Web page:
***

I started this post for the purpose of telling a personal anecdote about a petting zoo but somehow got off onto Methodists and lost my way back. Because I have much more experience with Methodists–and Presbyterians and Baptists–than I do with petting zoos, it’ll be a while before I return to the animals. But that’s okay, because the church stories are a lot more interesting. And you won’t read them anywhere else.

‘Shrooms

Friday Fictioneers
100 words

Friday Fictioneer Prompt. Copyright Erin Leary.Friday Fictioneers Prompt.
Copyright Erin Leary.

John ambled into the kitchen. “What’s cooking?”

“Mushroom gravy.” Mary kept stirring.

John frowned. “Toadstools. Fungi. Dorothy Sayers killed someone with Amanita.

“These are morels.” She added salt. “Everybody eats mushrooms.”

“I don’t.”

“Suit yourself.”

He sat down. “Where’d you buy them?”

“I picked them.”

You?

“Aunt Helen helped. She knows ‘shrooms.” Mary held out a spoonful. “Taste.”

“Well . . . ” John tasted. “Mmmm. Seconds?”

“Yoo-hoo.” Aunt Helen bustled in. “Like my new glasses? Those old ones–I couldn’t see doodly squat.”

Mary looked at the gravy, then at John. “Maybe you should spit that out,” she said.

 

English: Blue plaque re Dorothy L Sayers on 23...

English: Blue plaque re Dorothy L Sayers on 23 & 24 Gt. James Street, WC1 See 1237424. (Photo credit: Wikipedia) Mike Quinn [CC BY-SA 2.0 (http://creativecommons.org/licenses/by-sa/2.0)], via Wikimedia Commons

 

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Where Everybody Knows Your Name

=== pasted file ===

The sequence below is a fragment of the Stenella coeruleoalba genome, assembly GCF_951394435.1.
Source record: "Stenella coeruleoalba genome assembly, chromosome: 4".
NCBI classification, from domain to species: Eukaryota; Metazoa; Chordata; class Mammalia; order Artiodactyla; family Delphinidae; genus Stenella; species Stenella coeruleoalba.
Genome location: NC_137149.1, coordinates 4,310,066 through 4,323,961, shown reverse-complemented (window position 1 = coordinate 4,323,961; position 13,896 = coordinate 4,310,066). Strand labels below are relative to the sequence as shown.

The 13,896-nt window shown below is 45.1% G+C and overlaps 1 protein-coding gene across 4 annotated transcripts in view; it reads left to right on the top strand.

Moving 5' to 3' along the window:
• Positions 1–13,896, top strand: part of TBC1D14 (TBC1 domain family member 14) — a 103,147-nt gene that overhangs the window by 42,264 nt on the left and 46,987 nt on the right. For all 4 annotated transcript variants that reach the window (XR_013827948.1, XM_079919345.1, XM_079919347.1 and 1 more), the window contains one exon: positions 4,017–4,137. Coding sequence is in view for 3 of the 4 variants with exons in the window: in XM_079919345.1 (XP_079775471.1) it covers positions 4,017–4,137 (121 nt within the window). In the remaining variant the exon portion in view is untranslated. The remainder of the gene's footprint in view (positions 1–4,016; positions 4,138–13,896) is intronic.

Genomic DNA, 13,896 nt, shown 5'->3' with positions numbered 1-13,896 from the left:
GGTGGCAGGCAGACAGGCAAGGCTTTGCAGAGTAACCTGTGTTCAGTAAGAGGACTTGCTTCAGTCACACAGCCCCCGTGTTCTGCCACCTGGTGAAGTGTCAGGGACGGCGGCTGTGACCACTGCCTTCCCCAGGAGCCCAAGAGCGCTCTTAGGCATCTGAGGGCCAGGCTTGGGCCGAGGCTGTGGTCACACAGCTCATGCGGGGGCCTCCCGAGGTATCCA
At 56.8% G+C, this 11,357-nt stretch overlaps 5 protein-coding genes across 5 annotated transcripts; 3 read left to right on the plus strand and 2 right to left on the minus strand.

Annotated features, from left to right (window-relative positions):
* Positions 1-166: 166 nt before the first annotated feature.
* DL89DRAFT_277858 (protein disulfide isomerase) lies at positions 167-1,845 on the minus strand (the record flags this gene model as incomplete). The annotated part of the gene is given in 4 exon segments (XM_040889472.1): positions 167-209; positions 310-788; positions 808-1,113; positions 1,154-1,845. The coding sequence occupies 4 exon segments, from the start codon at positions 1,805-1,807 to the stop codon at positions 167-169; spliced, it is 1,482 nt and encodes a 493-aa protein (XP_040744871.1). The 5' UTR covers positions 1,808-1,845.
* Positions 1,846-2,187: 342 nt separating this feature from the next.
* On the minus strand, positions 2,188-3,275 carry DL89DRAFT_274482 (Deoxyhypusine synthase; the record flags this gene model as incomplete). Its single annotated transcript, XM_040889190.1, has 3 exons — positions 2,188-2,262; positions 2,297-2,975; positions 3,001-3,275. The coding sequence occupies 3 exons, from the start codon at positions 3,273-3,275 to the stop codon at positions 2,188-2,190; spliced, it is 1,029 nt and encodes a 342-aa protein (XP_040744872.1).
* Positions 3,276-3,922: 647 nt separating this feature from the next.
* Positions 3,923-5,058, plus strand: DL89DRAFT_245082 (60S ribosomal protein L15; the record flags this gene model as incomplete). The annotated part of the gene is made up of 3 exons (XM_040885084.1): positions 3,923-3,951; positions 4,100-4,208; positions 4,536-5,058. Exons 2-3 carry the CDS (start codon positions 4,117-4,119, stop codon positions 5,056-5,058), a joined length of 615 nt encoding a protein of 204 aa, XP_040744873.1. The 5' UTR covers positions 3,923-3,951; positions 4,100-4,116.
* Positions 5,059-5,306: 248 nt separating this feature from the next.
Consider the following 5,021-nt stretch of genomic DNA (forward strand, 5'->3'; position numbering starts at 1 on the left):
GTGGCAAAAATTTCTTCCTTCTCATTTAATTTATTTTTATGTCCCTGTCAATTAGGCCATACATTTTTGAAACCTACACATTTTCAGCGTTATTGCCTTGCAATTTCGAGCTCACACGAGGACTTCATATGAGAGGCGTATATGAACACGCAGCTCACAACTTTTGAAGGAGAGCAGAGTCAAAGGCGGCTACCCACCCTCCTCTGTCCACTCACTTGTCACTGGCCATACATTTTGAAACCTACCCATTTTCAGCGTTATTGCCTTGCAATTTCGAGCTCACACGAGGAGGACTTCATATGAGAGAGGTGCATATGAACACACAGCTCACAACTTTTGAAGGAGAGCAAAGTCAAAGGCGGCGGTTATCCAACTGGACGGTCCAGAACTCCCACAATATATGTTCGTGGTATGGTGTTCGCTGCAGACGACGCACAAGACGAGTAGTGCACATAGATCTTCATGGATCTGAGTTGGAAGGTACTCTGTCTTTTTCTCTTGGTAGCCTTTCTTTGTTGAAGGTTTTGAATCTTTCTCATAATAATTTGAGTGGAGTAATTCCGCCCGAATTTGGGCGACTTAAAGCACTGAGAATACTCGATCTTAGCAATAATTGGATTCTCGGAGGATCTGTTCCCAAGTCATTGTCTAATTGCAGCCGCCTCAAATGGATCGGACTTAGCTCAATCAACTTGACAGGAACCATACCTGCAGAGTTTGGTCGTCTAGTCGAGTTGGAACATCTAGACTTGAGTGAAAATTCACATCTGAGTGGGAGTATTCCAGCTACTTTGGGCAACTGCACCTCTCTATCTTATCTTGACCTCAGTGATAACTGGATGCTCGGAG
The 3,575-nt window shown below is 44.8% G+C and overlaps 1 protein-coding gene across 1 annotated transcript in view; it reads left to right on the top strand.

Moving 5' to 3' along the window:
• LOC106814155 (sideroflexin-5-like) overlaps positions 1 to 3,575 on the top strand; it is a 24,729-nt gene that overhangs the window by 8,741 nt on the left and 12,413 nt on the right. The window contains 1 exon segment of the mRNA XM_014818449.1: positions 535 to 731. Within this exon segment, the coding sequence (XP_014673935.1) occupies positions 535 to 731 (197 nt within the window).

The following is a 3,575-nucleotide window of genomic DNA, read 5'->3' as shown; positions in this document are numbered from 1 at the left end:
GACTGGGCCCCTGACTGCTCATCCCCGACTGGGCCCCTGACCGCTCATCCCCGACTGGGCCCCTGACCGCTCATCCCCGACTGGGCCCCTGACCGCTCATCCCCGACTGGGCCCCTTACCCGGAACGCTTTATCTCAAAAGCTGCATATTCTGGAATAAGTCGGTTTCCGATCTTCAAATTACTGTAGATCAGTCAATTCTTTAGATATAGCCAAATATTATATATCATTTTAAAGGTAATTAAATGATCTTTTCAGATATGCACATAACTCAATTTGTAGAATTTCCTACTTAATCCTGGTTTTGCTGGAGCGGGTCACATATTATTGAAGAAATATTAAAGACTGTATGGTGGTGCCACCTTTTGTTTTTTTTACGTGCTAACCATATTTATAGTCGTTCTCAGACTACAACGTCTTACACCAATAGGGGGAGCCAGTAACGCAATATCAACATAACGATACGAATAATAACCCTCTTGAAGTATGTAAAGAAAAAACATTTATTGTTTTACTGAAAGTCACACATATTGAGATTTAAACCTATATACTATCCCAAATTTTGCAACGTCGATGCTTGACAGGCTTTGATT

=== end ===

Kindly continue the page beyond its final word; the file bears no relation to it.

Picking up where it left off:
Kathy Waller:

Today I’m holding forth at Writing Wranglers and Warriors about my near-arrest for preparing to burgle.

Originally posted on Writing Wranglers and Warriors:

0kathy-blog

Posted by Kathy Waller

Driving around my hometown the other day, I glanced in the rear view mirror and saw a sheriff’s department patrol car, right behind me, with a flashing lightbar on top.

I’m not accustomed to that kind of thing, not on a street I’ve always considered mine.

I’ve been pulled over by DPS officers on the highway. Twice, I think, for mild speeding, twice for an expired inspection sticker. I consider that a pretty good record for a person who’s been driving since she was ten.

I’m a good girl, I am.

If any of those officers had known how old I was when I first soloed, they probably would have ticketed me retroactively. But I was just one of several pre-teen drivers in my town. No one thought a thing about it. Our parents taught us well, and they limited our range to the business district: grocery store, post office…

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A Year of Reading the World: A Q&A with Ann Morgan

Kathy Waller:

An Interview with Ann Morgan, who read and blogged about literature from nearly 200 countries, and then wrote a book about the experience.

Originally posted on WordPress.com News:

Several years ago, writer Ann Morgan noticed that she didn’t read much literature from countries outside of the United Kingdom and United States — and had yet to dive into stories from around the globe. From this realization, her blog, A Year of Reading the World, was born. You can read about Ann’s journey in her new book, Reading the World: Confessions of a Literary Explorer, available now in the UK. (The US version, The World Between Two Covers, will be released on May 4.)

I chatted with Ann about the blog-to-book journey and her experience of reading and blogging about literature from 197 countries.

For readers new to A Year of Reading the World, can you talk about your original project — and how the blog came about?

A comment someone left on a blog I wrote four years back, A Year of Reading Women